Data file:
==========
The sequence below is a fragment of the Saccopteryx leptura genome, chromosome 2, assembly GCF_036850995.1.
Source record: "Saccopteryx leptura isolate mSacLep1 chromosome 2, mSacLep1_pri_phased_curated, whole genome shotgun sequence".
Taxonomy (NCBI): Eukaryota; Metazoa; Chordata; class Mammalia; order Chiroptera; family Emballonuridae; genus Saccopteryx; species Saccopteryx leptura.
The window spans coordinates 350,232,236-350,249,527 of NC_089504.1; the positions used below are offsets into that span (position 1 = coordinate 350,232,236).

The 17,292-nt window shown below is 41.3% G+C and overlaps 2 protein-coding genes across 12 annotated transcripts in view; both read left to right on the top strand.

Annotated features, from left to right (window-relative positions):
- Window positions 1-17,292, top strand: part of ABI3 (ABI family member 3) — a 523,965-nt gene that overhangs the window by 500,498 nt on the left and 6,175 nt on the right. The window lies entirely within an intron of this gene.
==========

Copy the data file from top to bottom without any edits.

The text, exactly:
The sequence below is a fragment of the Saccopteryx leptura genome, chromosome 2, assembly GCF_036850995.1.
Source record: "Saccopteryx leptura isolate mSacLep1 chromosome 2, mSacLep1_pri_phased_curated, whole genome shotgun sequence".
Taxonomy (NCBI): Eukaryota; Metazoa; Chordata; class Mammalia; order Chiroptera; family Emballonuridae; genus Saccopteryx; species Saccopteryx leptura.
The window spans coordinates 350,232,236-350,249,527 of NC_089504.1; the positions used below are offsets into that span (position 1 = coordinate 350,232,236).

The 17,292-nt window shown below is 41.3% G+C and overlaps 2 protein-coding genes across 12 annotated transcripts in view; both read left to right on the top strand.

Annotated features, from left to right (window-relative positions):
- Window positions 1-17,292, top strand: part of ABI3 (ABI family member 3) — a 523,965-nt gene that overhangs the window by 500,498 nt on the left and 6,175 nt on the right. The window lies entirely within an intron of this gene.